Friday, 29 March 2013

Hot Cross Buns

Home-made Easter buns studded with dried fruits then slathered with butter and jam are an extra special way to start the day on Good Friday, either for breakfast or brunch feasting, or for morning tea. I find making my own yeasted buns is deeply satisfying and sharing them with friends and family is pure pleasure. It's really not that hard and all you need is simple ingredients, and a bit of time and patience. The kitchen fills with such a delicious perfume as the spicy buns bake, and one taste alone is reward enough for any effort spent making these Easter specialty delights. Go on, have a go at following this recipe, you'll be glad you did when you have beautiful hot cross buns to share and enjoy.

Makes 12
1 tbsp active dry yeast powder
1/4 cup plus 1 tbsp caster sugar (super-fine sugar)
1 1/2 cups lukewarm milk
4 cups plain flour
1 tbsp cocoa powder, sifted (gives the buns a nice depth of flavour)
2 tbsp mixed spice (pumpkin pie spice)
1 tbsp ground cinnamon
1 cup raisins
1/2 cup currants
1/4 cup chopped mixed dried peel
50g butter, melted
1 egg, lightly beaten with a pinch of salt
1/2 cup flour
1/3 cup cold water
1/3 cup water
1 tsp gelatine
1/3 cup sugar
1 tsp vanilla extract
1 Place yeast, 1 tablespoon of measured sugar and 1/2 cup measured milk in a bowl and leave for 5 minutes until foamy.
2 Combine flour, cocoa, spices, dried fruit and peel, and remaining sugar in a large bowl and make a well in the centre. Add yeast mixture, remaining milk, melted butter and egg to well. Mix together until a sticky dough forms.
3 On a lightly floured surfaced, knead dough for 5 minutes or until dough feels smooth and elastic. Transfer to a lightly oiled bowl. Cover with plastic wrap and stand in a warm place until doubled in size (this will take up to 1 hour).
4 Grease a 20 x 30cm deep-sided rectangular tin and line with nonstick baking paper. Divide dough into 12 equal portions; roll into balls and place in tin in neat rows. Cover and leave in a warm place for 30 minutes to rise.
5 Preheat oven to 200°C. Make cross mixture by blending flour and water together until smooth. Place in a piping bag and pipe crosses onto buns. Bake 25-30 minutes or until browned and springy to touch. Remove to cool.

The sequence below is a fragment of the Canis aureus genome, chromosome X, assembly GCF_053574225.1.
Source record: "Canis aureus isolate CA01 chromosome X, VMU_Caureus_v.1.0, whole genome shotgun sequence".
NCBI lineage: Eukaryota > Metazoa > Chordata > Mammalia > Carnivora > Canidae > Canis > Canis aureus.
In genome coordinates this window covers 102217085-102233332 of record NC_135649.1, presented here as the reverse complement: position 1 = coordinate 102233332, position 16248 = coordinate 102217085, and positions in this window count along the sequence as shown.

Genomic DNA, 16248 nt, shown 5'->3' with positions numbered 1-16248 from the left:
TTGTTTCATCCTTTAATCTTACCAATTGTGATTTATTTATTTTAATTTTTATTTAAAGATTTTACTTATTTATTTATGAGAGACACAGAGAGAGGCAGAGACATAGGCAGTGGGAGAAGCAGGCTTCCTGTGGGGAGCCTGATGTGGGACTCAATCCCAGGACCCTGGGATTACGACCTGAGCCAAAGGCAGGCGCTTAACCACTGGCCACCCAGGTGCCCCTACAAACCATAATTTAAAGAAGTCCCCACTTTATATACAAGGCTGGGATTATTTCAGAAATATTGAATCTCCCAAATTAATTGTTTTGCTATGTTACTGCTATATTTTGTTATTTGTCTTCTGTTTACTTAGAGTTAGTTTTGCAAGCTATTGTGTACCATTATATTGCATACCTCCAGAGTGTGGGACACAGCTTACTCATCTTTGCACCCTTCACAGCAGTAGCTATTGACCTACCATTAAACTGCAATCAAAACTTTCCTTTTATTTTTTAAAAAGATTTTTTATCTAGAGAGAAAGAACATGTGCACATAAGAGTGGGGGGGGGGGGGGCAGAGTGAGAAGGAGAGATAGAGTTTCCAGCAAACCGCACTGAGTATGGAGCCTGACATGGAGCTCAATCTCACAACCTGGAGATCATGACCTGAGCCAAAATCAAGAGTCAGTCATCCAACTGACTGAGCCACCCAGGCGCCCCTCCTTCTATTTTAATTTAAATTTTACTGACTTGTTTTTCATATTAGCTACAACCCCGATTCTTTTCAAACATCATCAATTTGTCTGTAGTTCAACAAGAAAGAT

6 The glaze is optional, so if you want to, brush surface of buns with warm glaze made by boiling all glaze ingredients together until sugar and gelatine dissolve.

Chef’s tricks: Foaming yeast mixture indicates that the yeast is activated. 
It is important to leave the dough to rise in a warm place to stimulate the yeast. Cover the bowl of dough with either plastic wrap or a damp, clean tea towel and leave until dough has doubled in size.

Wednesday, 20 March 2013

Late harvest tomatoes

With our long, hot, dry, New Zealand summer, juicy-red tomatoes are still coming thick and fast from my tomato plants. Tomatoes that have been allowed to ripen on the vine while the suns turns their skin a deep crimson are pure pleasure to eat. Simply sliced and topped with a little salt and pepper, the tomato provides a perfect balanced taste of sweet and tart. These days, tomatoes come in many colours, shapes and sizes – red and yellow, multi-coloured heirloom varieties, tiny cherry, big beefsteak, Italian plum or roma (oval, low-acid), green, purple, vine-ripened and pear-shaped – they’re all delicious. Whichever variety you choose, the tomato forms the heart and soul of many recipes for sauces, tarts and pies, bakes, soups and preserves. And nowhere does it shine better than in a salad, tossed with a tasty dressing. So with the following recipe, I invite you to indulge in, and enjoy, the wide variety of summer-sun-ripened tomatoes while at their peak and most flavourful.

Use as many different tomatoes as you can find in this salad mix.
Serves 4-6
8 roma tomatoes, halved
6 tomatoes, sliced
1 punnet red cherry tomatoes
1 punnet yellow cherry tomatoes
Torn oregano leaves (optional)
1 clove garlic, crushed
1 tbsp pomegranate molasses
3 tbsp extra virgin olive oil
Salt and freshly ground black pepper
1 Place all the different types of tomatoes along with the basil leaves in a large bowl.
2 Place dressing ingredients in a small bowl, season with salt and pepper to taste and whisk to combine.
3 Pour dressing over tomato salad and toss well. Scatter with torn oregano, if desired.

Chef’s secret: Sweet-tart flavoured Pomegranate molasses is a Middle Eastern ingredient, made from reduced pomegranate juice. It can be purchases from delicatessens and specialty food stores and can be used in a variety of recipes from dips and spreads to salad dressings and marinades.